“I’ve spent my entire career working to make a difference, wherever I could, in the lives of students. It has been one of life’s special blessings. So, I needed to get out in front of people and take the time to listen to find out what the direction of the school was currently, and to get a feel for the most significant challenges. One of those challenges included growing and changing the narrative around enrollment. The perception has been that we were more concerned with out-of-state enrollment than our own in-state and alumni students. I want people to know that we are going to recruit in-state and alumni students just as hard as we possibly can, while also continuing to recruit outstanding out-of-state students. So, there has been a lot of conversation around this issue and I know that we need to work hard to change this discussion.”
Boyce says that long-range objectives for the university at this point are still evolving.
“My vision is still coming into focus, but certainly I want to stabilize enrollment. Now that is more of a short range than long-range objective, but in this day and time stabilizing enrollment is very important because we are in an incredibly competitive field. Everybody is coming into Mississippi trying to recruit our students, in particular, our highest achieving students. And, one of my enrollment objectives is to increase our alumni student’s enrollment. I want all of our alumni’s children to come to Ole Miss and have the same great experience their parents had. That’s important to me and to the tradition of this university because we are so family-oriented. All three of my children have degrees from here and that’s something I’m very proud of.”
Expanding technology and working to expand the state’s economy are also areas Boyce says are in his plans for the future of Ole Miss.
“I’m really looking at the opportunities that we have as a university to expand our efforts in the field of technology,” Boyce adds. “I have a vision for where we could partner in varying fields of technology. While there are many, one such field is virtual reality. I’m a huge believer in the potential of virtual reality. I think virtual reality is untapped as a market; people are in it, but it hasn’t exploded yet. Much like telecommunications and cellphones changed the world, I see the same potential happening with virtual reality. It’s a technology that we as the state of Mississippi could embrace. We could become the university that helps drive change in our state through the power of virtual reality. We could also spur a new wave of economic growth for the state by becoming home to America’s virtual reality companies. I think it is vitally important that our university be a leader in building the state’s economy and putting our amazing research to work creating new opportunities for our graduates to stay right here and build their careers, and raise their families.”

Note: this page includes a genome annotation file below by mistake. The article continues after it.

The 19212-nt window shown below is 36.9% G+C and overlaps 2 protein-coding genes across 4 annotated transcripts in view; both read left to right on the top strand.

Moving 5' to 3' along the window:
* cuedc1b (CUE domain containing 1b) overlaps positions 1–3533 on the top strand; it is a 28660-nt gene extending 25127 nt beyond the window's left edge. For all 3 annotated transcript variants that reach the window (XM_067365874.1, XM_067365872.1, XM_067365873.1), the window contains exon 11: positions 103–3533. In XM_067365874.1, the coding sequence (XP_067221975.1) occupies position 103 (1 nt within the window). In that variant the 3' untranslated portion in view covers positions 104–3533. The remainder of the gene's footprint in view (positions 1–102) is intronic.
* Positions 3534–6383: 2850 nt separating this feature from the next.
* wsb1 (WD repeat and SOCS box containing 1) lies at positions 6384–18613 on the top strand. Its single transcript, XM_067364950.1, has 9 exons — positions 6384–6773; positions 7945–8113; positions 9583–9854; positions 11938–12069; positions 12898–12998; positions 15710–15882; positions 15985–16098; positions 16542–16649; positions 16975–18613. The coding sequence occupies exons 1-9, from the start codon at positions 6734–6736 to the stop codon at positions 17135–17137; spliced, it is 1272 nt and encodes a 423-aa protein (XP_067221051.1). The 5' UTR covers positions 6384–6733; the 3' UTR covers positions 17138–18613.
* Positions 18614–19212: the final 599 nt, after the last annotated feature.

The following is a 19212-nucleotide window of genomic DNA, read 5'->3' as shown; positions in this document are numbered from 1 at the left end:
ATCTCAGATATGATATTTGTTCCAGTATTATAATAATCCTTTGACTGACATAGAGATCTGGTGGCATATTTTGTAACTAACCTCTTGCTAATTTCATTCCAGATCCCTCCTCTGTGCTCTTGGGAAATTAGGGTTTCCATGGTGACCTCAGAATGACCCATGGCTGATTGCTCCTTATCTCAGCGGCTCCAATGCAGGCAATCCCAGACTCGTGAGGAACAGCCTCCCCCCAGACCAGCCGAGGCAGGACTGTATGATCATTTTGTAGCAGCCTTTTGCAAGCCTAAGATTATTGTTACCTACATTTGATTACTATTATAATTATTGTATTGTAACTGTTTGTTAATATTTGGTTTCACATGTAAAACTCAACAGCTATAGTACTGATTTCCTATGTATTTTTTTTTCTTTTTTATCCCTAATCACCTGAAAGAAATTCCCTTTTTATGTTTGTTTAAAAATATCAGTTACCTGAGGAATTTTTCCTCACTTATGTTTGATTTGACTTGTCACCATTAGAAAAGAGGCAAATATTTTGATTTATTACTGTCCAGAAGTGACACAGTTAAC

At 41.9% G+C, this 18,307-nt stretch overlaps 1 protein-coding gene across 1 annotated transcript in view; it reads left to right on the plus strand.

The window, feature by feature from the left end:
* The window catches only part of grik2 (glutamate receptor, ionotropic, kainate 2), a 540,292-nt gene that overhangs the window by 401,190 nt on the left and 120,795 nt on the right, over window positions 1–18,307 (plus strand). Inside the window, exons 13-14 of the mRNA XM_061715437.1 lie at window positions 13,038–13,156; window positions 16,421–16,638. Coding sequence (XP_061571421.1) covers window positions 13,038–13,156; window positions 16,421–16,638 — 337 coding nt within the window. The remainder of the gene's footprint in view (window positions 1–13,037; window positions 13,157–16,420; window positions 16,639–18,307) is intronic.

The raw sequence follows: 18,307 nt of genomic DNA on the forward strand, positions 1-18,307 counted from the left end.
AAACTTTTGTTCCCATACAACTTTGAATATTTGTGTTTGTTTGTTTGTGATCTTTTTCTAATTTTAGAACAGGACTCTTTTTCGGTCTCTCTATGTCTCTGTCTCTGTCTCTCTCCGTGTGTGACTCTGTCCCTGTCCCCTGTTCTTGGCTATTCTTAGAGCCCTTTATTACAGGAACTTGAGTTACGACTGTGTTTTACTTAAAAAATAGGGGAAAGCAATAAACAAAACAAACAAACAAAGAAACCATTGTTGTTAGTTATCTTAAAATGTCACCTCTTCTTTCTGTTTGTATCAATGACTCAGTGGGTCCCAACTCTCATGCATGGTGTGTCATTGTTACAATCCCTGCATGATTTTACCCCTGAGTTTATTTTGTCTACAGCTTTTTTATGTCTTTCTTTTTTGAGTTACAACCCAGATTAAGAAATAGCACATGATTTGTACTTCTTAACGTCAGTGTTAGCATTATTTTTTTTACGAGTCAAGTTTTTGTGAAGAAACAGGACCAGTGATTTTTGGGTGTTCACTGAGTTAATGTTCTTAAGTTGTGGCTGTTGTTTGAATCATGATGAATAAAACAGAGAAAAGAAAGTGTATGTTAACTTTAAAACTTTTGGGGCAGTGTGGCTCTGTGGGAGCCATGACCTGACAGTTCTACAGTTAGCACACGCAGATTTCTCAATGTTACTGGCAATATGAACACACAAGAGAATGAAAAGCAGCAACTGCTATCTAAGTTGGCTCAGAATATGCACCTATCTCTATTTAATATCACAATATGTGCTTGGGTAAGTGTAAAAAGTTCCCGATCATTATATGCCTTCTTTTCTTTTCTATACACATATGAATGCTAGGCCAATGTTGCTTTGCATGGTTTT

Boyce says that up until the Coronavirus halted the normal activities of the university, he had extensive traveling on his agenda to promote the university.
“I had twenty-two cities on my calendar to visit and I had plans to get to know our alumni base both inside the state and nationally. Unfortunately, that will have to wait until the pandemic is behind us.”
Covid-19 was not something anyone had anticipated happening during the semester, but happen it did and Ole Miss quickly went into action to assist students with their studies and finishing up the semester.
“I just cannot praise our faculty, staff and administration enough for the transition to online that we had to make so quickly due to Covid-19,” says Boyce. “We went from an in-person, face-to-face institution, sure we had our share of online classes and specific online programs, but the way we took this entire university to a different instructional format in just over a week in order for students to finish this semester was nothing short of amazing. We were concerned about how we were going to take care of our students and get them through this semester, in particular our seniors and all that goes with that special year of college. What I discovered through this process is what a committed and special group of faculty work at this institution! While I am saddened by the fact that we can’t have the activities that we would normally have for our seniors, we will find time to celebrate them, I can assure you.”
Boyce and his wife moved from Madison to Oxford and have discovered why so many people retire to Oxford.
“The Oxford community embraced us fully,” says Boyce. “I can’t say enough great things about Oxford. We discovered that it’s an incredibly vibrant and positive community. The people of Oxford are amazingly friendly and welcoming. It’s just a great place to live.”
Boyce says that sometimes he sits and thinks back on the journey that brought him to where he is today, chancellor of the University of Mississippi.
“Honestly, that’s why I accepted the responsibility. I wanted to try and do the absolute best I could to give back something that was given to me that changed my entire life. Not only did I meet my beautiful wife, I have been blessed with three daughters and the degrees from this university have catapulted their careers forward. The most pivotal point of my life was based on that phone call over forty years ago and trusting this university to take care of me. I did my part by coming and they certainly did theirs by changing the trajectory of my life.”